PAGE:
No More Squats Part 2

Yesterdays post set a record for this blog. I have been accused of sensationalizing a topic. In fact I have anguished with the “to squat or not to squat” debate for years. Anyone who knows me knows that my athletes have not done a back squat in over a decade. We are a front squat only group, or at least we were. I wrote an article for t-nation called Build Bigger Legs One Leg at a Time that already addressed this topic.  Take a minute and read it so i don’t have to post the whole article here. The bottom line is this I have decided that the back is the weak link in squatting and that i can get more leg work and less back stress through a Rear Foot Elevated Split Squat.

We have modified this exercise by placing an Airex Pad under the back knee to guarantee depth on every rep without risking injury

The next video is Nashville Predator forward and former BU Terrier Colin Wilson doing 225×5. The technique could be better but, it gets the point across.

12 Responses to “No More Squats Part 2”

  1. Brendon Ziegler Says:

    My only concern in eliminating bilateral movements such as squats, snatch liftoffs etc is that you lose out on strengthening thoracic spine musculature. It is nearly impossible to hyper-extend the lumbar spine in deeper bilateral positions. This is what I use to get the athlete to strengthend the mid back, lats as stabilizers (although moreso with snatch grip liftoffs with strategically placed isos). I guess I have to get FS 3.0! I am very open to this idea, but I want to know why.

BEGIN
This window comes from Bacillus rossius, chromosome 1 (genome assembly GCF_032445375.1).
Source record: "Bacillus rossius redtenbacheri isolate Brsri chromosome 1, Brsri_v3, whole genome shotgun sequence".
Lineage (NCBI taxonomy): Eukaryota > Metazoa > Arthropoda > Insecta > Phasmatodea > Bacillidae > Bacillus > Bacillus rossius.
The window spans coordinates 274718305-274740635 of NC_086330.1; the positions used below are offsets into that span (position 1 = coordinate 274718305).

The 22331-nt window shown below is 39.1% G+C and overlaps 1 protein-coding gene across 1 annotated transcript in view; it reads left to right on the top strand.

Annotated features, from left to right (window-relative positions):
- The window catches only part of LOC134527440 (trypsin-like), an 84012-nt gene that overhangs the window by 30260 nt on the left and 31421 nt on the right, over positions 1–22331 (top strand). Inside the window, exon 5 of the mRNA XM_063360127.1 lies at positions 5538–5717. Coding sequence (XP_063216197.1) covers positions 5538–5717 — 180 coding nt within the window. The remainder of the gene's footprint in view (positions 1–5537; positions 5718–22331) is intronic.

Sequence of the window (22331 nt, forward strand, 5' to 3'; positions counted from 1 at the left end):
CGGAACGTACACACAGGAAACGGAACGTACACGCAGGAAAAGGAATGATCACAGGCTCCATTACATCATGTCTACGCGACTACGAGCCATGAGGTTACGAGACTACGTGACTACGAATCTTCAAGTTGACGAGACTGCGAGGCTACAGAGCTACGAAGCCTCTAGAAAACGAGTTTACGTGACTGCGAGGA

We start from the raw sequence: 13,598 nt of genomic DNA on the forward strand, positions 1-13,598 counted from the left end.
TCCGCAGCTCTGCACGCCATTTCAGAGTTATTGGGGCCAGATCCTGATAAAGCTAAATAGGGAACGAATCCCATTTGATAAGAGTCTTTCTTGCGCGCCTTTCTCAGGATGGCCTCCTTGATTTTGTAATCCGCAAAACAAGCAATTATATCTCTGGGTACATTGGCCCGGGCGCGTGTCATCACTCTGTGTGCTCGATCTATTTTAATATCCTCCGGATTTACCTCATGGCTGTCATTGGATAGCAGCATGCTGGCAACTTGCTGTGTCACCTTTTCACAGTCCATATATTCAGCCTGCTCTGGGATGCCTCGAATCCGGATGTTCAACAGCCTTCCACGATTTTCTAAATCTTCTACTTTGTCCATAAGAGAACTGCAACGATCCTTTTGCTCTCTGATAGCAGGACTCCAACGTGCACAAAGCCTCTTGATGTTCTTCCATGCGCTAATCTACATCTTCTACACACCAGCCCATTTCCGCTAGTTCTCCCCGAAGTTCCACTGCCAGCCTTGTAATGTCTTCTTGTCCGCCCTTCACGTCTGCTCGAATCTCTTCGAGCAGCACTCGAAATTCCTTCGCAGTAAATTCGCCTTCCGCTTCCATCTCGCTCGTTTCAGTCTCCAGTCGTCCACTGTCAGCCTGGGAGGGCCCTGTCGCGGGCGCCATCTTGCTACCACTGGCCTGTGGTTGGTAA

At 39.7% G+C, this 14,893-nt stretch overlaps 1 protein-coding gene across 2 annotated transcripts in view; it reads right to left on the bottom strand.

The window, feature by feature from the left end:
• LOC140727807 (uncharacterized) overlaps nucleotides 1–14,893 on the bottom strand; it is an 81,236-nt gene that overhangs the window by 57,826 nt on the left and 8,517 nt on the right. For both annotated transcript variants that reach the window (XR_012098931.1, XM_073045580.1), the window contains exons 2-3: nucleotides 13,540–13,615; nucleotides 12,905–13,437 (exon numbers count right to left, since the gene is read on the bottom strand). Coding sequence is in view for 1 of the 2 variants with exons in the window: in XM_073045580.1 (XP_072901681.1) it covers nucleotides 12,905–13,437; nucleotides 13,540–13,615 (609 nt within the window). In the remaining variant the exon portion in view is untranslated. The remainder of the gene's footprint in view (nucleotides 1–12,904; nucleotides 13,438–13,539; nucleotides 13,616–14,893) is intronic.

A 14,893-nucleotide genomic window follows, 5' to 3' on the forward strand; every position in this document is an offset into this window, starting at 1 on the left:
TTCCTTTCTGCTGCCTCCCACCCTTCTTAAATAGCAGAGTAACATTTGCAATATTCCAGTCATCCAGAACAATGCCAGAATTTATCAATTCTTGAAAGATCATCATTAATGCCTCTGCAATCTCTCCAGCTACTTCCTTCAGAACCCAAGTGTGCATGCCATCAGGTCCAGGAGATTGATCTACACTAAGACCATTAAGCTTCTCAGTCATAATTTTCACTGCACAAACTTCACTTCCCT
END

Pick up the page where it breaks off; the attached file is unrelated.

2. mboyle1959 Says:

    Jack- you couldn’t be more right. My only goal is get my guys better and to do it in a way that decreases injury and injury potential. In our case vertical jumps were up on almost every player year.

  3. Basically the litmus test is does including or eliminating an intervention and substituting in something in its place maintain and/or (preferably) improve performance and increase resistance to injury. You results always speak for themselves, Coach Boyle, so even your most ardent haters would have to concede that everything you do is designed to (and does) keep your athletes in the line-up and performing at their highest level.

    If you live and die as a competitive powerlifter, then yes, back squats will need to be in there somewhere, but in any other instance, there’s no reason I can think of why a coach shouldn’t be open to a revision of the old dogma about squatting. It baffles me how any thinking person would believe that you’d intentionally short change your athletes by eliminating something that was the most useful choice in your arsenal. So if you take something out, I have full faith that what is in its place is done because you feel it has a chance of being the new current best option.

  4. mboyle1959 Says:

    Brendon- the key is that the back is the weak link that is injured. Our secondary goal is to improve performance our primary goal is to maintain health.

  5. Brendon Ziegler Says:

    Coach, I think you are right., the back should not be the weak link. I guess what I am confused with is why would you remove the exercise further exaggerating descrepancies in posterior chain? Is it to catch up mid back errector strength with more pulling volume?

  6. mboyle1959 Says:

    I don’t believe we said not to strengthen the back, just that the back should not be the weak link in attempting to build leg strength.

  7. Brendon Ziegler Says:

    Ok maybe I am a little confused. If the back is the weak link in the squat it has the potential to be the weak link in many other movements patterns, especially those specific to contact sports. Why wouldn’t you strengthen the back?

  8. If I recall correctly, you mentioned this in your first Functional Strength Coach series which was probably around 5 years ago so I know you’ve been talking about this for a long time.

    I agree to a large extent with what you are saying and I rarely (if ever) use squats in the routines of my clients for the same reasons.

    I’ve taken some criticism for this myself and can’t even imagine how many times you’ve been blasted for suggesting the removal of one of the “staple” exercises. In the end, the results speak for themselves. 🙂

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